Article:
Skip to Main Content
It looks like you're using Internet Explorer 11 or older. This website works best with modern browsers such as the latest versions of Chrome, Firefox, Safari, and Edge. If you continue with this browser, you may see unexpected results.

Data Management and Record Keeping

Tools, tips and checklists for creating a data management plan and managing data you generate

Questions to Ask about Record Keeping

How would you answer these questions based on your research circumstances?

•How will the data be collected?
•How should records be kept and stored?
•How, if at all, will data be backed up?
•How long should data be kept?
•Who owns the data?
•When and with whom should data be shared?

Bad Record Keeping & Retractions

Retraction Watch  is a blog that documents the multitude of research papers withdrawn from scientific journals. Retraction Watch was started by The Center for Scientific Integrity, a non-profit group, funded by such organizations as the MacArthur Foundation, says its mission is to, “promote transparency and integrity in science and scientific publishing, and to disseminate best practices and increase efficiency in science.
Check the Retraction Watch website to see the latest in retractions from scientific papers, and the resulting fallout.


Record Keeping
"Maintaining a permanent record of the details (including the data) of an individual’s day-to-day research work in the laboratory or office."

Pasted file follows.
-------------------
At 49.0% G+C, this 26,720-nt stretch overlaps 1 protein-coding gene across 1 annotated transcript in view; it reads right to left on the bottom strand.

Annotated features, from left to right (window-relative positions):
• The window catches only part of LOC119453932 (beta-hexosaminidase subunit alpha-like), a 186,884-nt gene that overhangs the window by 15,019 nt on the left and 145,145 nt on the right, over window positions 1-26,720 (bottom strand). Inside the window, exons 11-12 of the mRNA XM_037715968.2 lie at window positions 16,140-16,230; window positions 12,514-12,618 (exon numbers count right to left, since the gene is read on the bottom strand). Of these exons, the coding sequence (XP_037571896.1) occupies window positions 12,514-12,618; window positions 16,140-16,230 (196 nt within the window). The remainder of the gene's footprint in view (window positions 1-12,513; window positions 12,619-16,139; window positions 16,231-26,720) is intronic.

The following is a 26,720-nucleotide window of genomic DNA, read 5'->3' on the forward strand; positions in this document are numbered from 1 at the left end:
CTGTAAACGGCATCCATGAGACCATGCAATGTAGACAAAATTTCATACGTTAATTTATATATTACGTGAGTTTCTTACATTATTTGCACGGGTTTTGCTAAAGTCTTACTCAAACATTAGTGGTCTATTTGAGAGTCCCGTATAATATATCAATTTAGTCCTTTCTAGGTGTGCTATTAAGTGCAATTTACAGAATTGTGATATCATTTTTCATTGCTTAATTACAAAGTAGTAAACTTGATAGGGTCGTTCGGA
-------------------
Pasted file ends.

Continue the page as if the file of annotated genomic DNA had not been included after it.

Source: Laboratory Record Keeping Procedures

All researchers have an interest in, and responsibility to, protect the integrity of the research record.

Why do we care? 
-To reconstruct/reproduce what was done (validation)
-To assign credit to researchers
-To prepare reports, papers, etc.
-To teach others how to analyze results, develop new tests, identify errors
-To meet contractual requirements
-To avoid fraud or carelessness (both of which could call the research into question)
-To defend patent claims  (US patent law follows first-to-conceive not first-to-file system)

Principles of Record Keeping

A laboratory notebook is a record of both the physical and mental activity of research. The principles of good record keeping include:

  • Records may be kept in bound or unbound notebooks, electronic files or other formats – or a combination.
  • Although styles and forms of record keeping may vary, some common principles apply.  Records should be: legible, clear, timely, thorough, accurate, complete, secure, backed-up, and well-organized.
  • Align with policies & Data Management Plan of the lab and your Principal Investigator.
  • Be aware of any funding agency or institutional requirements you need to follow.

Source: Guideline for Scientific Record Keeping in the Intramural Research Program at the NIH

Best Practices for Record Keeping

Best practices for record keeping in your lab notebook should include:

  • Who did it (the person making the record)

  • What you did: experiment descriptions, data outputs; analysis

  • Why you did it: process explanations

  • How you did it: protocols, calculations, equipment (including instrument information: type, serial number), materials used, time taken, etc.

  • When you did it: chronological layout

  • Where materials are

  • What happened (& what did not): results/findings

  • Your interpretations

  • Contributions of others & what’s next/next steps

Data should be recorded in ways that cannot be altered. Records also should be protected from destruction (ranging from fading caused by sunlight or flooding to computer crashes).

Source: Guideline for Scientific Record Keeping in the Intramural Research Program at the NIH